The Twins have already extended a pair of young players this winter, inking both Max Kepler (five years, $35MM) and Jorge Polanco (five years, $25.75MM) to long-term deals, and they at least made an attempt to hammer out a long-term arrangement with Jose Berrios as well. The young righty tells Phil Miller of the Minneapolis Star Tribune that he and his representatives at Wasserman turned away an extension offer this winter.
Berrios, however, didn’t rule out signing a contract that would extend his stay in Minnesota — perhaps even before Opening Day 2019. “I have to manage my business, too,” said the 24-year-old. “…We’re waiting for the best for both sides. If it doesn’t happen this year, maybe next year.”
Miller lists the recent extensions signed by Aaron Nola (four years, $45MM) and Luis Severino (four years, $40MM) as data points, though it’s not clear that Berrios’ camp is seeking that type of guarantee. Furthermore, Severino was a Super Two player when he signed that deal, and Nola was had already reached three years of MLB service. Both players were already eligible for arbitration and were in line for salaries of at least $4.4MM for the coming season, whereas Berrios has two years, 44 days of MLB service and won’t be eligible for arbitration until next winter. As such, signing a comparable contract to either Nola or Severino would set a new precedent for the two-to-three service class.
As MLBTR’s Tim Dierkes explored when looking at a potential extension for the Rockies’ Kyle Freeland, Berrios finds himself among a group of quality players with two-plus years of service who still seem likely to fall shy of record-setting money. Corey Kluber’s $38.5MM extension, signed on the heels of a Cy Young season, is the largest ever for a non-Super-Two pitcher with between two and three years of MLB service. Berrios’ case, clearly, isn’t as strong; historically speaking, he’s more in line with a large group of starters who signed in the realm of $30MM over five years (though many of those contracts are close to a decade old). It’s worth emphasizing, of course, that Berrios’ asking price and the parameters put forth by the Twins earlier this winter aren’t known.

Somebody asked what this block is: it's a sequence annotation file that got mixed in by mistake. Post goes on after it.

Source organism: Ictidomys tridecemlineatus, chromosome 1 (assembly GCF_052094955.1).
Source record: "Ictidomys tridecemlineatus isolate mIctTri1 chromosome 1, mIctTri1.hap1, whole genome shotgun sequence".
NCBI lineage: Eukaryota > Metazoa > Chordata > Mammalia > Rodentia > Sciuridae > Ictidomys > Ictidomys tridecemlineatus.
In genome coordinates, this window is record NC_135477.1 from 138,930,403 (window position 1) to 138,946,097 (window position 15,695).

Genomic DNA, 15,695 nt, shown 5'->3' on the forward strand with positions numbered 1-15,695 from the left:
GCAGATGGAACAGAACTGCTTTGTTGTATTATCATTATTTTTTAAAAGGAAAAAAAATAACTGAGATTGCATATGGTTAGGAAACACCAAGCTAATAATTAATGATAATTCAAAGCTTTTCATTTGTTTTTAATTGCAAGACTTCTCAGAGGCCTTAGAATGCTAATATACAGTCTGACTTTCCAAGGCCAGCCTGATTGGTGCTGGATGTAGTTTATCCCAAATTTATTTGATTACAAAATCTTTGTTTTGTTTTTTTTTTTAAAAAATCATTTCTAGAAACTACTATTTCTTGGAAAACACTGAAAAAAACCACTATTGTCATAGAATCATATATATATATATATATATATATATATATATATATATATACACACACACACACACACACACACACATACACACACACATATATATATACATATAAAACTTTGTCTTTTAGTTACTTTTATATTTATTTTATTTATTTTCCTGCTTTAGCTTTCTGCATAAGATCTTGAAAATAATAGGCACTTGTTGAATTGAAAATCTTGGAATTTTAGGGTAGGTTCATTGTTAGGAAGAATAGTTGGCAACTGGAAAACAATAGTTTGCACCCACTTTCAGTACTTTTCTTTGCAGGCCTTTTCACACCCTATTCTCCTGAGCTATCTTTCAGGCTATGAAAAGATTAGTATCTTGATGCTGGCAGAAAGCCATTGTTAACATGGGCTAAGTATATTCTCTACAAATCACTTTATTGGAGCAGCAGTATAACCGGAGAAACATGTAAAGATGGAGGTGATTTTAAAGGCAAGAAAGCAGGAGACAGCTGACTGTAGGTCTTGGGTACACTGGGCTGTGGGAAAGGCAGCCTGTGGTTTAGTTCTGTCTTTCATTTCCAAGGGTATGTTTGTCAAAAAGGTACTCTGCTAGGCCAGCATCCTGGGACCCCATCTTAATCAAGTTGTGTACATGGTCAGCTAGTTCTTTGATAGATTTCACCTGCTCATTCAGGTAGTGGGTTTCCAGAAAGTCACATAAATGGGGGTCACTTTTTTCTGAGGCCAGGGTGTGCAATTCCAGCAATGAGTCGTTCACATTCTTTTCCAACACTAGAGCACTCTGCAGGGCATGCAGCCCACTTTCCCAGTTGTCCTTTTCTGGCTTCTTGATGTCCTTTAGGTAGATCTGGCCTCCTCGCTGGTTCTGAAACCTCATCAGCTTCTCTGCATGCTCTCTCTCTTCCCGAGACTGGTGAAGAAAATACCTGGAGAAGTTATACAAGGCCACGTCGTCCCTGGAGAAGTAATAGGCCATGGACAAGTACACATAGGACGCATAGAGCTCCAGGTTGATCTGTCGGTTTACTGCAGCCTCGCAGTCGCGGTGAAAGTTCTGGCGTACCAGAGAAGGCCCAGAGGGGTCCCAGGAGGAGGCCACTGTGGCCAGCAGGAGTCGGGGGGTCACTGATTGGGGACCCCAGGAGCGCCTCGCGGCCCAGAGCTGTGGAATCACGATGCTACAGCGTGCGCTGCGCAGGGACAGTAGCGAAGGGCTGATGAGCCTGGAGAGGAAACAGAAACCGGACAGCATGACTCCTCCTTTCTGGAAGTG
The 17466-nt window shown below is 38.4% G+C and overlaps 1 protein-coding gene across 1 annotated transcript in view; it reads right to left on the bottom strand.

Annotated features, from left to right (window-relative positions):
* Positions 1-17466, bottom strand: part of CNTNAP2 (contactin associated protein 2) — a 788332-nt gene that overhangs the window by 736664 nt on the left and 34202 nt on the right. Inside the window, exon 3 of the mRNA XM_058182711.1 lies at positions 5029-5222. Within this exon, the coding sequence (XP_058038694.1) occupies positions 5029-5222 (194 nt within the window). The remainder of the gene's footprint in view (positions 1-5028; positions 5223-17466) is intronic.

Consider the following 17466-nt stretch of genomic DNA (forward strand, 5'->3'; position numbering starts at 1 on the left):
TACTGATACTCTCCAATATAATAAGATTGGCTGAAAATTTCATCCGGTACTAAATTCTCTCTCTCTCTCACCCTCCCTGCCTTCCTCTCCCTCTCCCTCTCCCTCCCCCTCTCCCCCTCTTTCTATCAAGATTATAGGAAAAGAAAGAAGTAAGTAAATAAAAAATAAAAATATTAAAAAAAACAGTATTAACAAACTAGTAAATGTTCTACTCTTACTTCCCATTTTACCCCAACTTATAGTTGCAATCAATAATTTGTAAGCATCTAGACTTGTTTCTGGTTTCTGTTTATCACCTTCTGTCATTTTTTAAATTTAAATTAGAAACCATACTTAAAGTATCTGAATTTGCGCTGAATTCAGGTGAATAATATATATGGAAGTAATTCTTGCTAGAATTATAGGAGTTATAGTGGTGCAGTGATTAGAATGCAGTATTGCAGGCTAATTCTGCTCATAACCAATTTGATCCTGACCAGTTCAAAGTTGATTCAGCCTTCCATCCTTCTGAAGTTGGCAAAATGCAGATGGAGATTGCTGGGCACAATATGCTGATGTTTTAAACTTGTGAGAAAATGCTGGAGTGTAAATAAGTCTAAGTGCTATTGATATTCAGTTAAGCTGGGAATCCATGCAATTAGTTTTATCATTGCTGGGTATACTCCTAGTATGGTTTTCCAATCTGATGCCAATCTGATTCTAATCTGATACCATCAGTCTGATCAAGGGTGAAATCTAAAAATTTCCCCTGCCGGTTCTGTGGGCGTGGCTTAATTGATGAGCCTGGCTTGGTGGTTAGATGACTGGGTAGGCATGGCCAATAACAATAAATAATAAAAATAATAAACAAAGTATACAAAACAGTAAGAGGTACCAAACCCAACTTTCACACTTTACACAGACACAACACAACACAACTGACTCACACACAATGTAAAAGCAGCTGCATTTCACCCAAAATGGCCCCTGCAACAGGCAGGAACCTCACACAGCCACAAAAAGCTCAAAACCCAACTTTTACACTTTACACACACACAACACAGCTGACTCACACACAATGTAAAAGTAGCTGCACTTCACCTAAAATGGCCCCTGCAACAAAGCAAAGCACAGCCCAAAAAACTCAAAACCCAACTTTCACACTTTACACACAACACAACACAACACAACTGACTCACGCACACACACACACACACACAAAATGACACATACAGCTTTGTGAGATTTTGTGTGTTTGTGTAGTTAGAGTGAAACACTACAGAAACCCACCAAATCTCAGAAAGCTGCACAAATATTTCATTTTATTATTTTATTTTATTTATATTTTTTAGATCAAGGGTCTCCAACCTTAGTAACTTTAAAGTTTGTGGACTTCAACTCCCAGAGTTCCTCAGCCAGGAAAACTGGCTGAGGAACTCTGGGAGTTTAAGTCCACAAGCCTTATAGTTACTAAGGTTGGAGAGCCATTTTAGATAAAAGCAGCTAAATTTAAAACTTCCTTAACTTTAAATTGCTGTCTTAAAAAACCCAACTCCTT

Berrios had an awful rookie campaign as a 22-year-old but has since settled in as very solid big league starter — one whose raw stuff and former prospect pedigree create optimism that there’s still a fair bit of improvement left in the tank. Dating back to 2017, the Puerto Rican-born righty has worked to a 3.86 ERA with 9.1 K/9, 2.9 BB/9, 1.06 HR/9 and a 40 percent ground-ball rate in 338 innings. He’ll take the hill for Minnesota in his first career Opening Day start this season as the Twins hope the long touted right-hander can take another step forward and keep them in competition for a division title in the AL Central.
If Berrios is able to do that, he’ll vault himself into another tier of earning potential. At that point, he’d line up more comparably with Nola’s $45MM guarantee or the $51MM guarantee attained by the Cardinals’ Carlos Martinez, the latter of which stands out as the largest deal ever promised to a pitcher with between three and four years of MLB service (as can be seen in MLBTR’s Extension Tracker). For the time being, Miller’s colleague La Velle E. Neal III reports (via Twitter) that Berrios agreed to a one-year contract worth $620K for the upcoming season — his final pre-arbitration salary before at least entering the arb process next winter. Minnesota controls Berrios through the 2022 campaign.